Writing the book that will help traditional brick and mortar businesses move to a progressive internet marketing plan

How To Write A Strategic List Marketing Plan

by Joe Manausa, MBA on June 20, 2011

As a follow-up to our last post on The Power List Marketing Tool For Your Company Website, this post will identify the strategy behind your list marketing plan. While many companies use an email campaign to try to create more sales, very few have developed a long-term strategic intent for delivering the potential that list marketing offers.

First of all, if you have not read the article on the 3 Buying Stages On The Internet, I would recommend you read and understand what this report shares about how visitors to your website will arrive. Most do not show up ready to make a buying decision, so prudent businesses have learned to use list marketing as a way of maintaining contact with the valuable “early arrivals” at a company website.

A Strategic List Marketing Plan

The primary goal of list marketing is to increase sales. Most people understand that right away. But the best way to go about list marketing usually eludes most brick and mortar businesses. Rather than create “an auto-responder” that “goes for the throat,” the best use of list marketing involves a long-term approach designed to increase interaction between the prospective customer and the company website, where the actual sales are made.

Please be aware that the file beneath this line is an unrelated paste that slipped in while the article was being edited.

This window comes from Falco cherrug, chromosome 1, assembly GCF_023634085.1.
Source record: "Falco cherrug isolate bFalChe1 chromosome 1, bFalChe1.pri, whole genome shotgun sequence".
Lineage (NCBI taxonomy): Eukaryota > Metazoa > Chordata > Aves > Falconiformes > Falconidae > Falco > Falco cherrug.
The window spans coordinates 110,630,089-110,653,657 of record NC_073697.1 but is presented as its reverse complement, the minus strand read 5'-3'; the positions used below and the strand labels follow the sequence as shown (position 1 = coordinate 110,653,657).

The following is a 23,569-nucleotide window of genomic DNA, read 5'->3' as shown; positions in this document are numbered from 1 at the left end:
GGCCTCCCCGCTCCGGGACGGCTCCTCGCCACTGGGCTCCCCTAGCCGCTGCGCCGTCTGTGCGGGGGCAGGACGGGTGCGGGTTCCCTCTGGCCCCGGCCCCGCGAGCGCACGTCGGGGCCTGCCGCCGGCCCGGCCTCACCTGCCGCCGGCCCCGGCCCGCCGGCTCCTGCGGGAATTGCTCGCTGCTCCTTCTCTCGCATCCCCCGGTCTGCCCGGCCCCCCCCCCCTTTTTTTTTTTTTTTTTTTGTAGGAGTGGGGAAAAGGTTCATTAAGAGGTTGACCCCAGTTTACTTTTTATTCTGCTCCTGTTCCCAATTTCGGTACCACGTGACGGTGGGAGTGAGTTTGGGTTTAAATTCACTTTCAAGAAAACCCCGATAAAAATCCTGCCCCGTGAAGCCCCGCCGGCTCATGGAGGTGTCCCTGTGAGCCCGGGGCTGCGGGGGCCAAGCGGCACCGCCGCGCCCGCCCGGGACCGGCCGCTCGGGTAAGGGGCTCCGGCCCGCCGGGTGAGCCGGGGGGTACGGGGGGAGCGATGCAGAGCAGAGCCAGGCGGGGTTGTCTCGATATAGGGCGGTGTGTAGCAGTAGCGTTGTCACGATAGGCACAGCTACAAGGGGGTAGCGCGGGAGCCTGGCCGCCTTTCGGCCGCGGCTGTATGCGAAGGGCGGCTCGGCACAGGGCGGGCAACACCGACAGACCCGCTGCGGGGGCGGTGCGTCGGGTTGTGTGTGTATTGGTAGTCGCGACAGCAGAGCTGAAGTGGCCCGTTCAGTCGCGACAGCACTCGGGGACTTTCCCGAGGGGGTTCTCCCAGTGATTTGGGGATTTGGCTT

Think of your lists as large pools of people who have some level of interest in a problem that your product or service can solve, then everything you do with your list marketing plan is to provide more information that these types of people will need in their process of making a buying decision. If increasing sales is the primary goal of list marketing, then the primary purpose of list marketing is to drive your subscribers back to your company website where an eventual sale (or sales) can be made.

Think about list marketing as a long-term, sequential infomercial, where you send short emails containing questions and information about typical consumer concerns, and include a link to the relevant page on your website that contains “more information” for the consumer. If your website does a good job of providing brilliant content, then the subscriber will most often see value in your emails and will be willing to continue to receive them.

Do not be tempted to “sell” very often from your emails, perhaps just one in every five emails at most. What you want is the subscribers on your lists to remain engaged, and this will only occur if they see value in what you are sending. The big temptation is to sell too often, and all that does is increase your subscriber cancellation rate.

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